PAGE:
Some existing heart valve and suture ring combinations must be assembled and pre-oriented prior to surgical insertion within the patient. Such pre-orientation contributes to the difficulty associated with the surgeon's task of obtaining the proper fit and proper orientation of the heart valve and suture ring during the insertion operation. A preferable design should allow for easy insertion into the patient after which it may be easily adjusted or oriented to the proper position for suturing to heart tissues.
The opening and closing of heart valves should be sufficiently soft so that the patient is not disturbed by the sounds produced and that the forces imparted on the heart walls are minimal. Nevertheless, the opening and closing of most existing heart valves does impart small axial forces on the valve body which often translate into small axial displacements or deformations of the valve body. The traditional Dacron (™) fabric rings also provide a cushion for the harsh impact on the mechanical parts as the valve closes. To that end, the heart valve body in combination with the suture ring should therefore provide sufficient dampening or resistance to these small axial displacements.
Accordingly, there is a continuing need for improved suture rings which together with the heart valve bodies occupy a narrow region along the heart passageway and can be easily inserted and adjusted within the patient. Further, the heart valve bodies and suture rings which together provide the rigidity needed to assure that the valve body will not be radially deformed during insertion and that axial displacements during valve operation are sufficiently dampened or absorbed. More importantly, the suturing member portion of the improved suture ring should be adapted to prevent or inhibit tissue growth thereon.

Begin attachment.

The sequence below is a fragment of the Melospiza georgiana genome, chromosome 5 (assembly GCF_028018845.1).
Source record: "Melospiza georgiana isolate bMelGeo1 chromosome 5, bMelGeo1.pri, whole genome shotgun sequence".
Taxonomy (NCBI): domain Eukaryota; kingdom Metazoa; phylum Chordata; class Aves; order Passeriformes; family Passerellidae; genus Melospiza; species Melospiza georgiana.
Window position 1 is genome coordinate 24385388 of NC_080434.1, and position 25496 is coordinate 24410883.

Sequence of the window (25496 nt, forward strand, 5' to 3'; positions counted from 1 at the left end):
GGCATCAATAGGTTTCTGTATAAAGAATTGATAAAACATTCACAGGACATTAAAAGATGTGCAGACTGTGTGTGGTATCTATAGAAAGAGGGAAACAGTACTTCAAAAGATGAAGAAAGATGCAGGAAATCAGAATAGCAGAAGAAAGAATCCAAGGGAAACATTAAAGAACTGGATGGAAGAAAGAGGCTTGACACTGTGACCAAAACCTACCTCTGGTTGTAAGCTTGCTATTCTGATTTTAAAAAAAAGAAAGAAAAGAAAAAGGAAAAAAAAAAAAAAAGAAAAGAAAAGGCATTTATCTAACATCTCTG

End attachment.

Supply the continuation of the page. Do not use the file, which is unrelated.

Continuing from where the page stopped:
The present invention provides a suture ring assembly for a prosthetic heart valve. The preferred suture ring assembly and heart valve body includes a suture ring, a suture ring flange for securing the assembly to the residual heart tissue, an engaging means between the suture ring and the valve body, a retaining means, and a dampening means. Preferably, the suture ring and suture ring flange form a unitary structure composed of pyrocarbon material wherein the suture ring flange extends radially outward from said suture ring and includes a plurality of holes extending axially therethrough. The suture ring flange is particularly designed for securing the assembly to the residual heart tissue and may be of an arcuate configuration or of a straight configuration.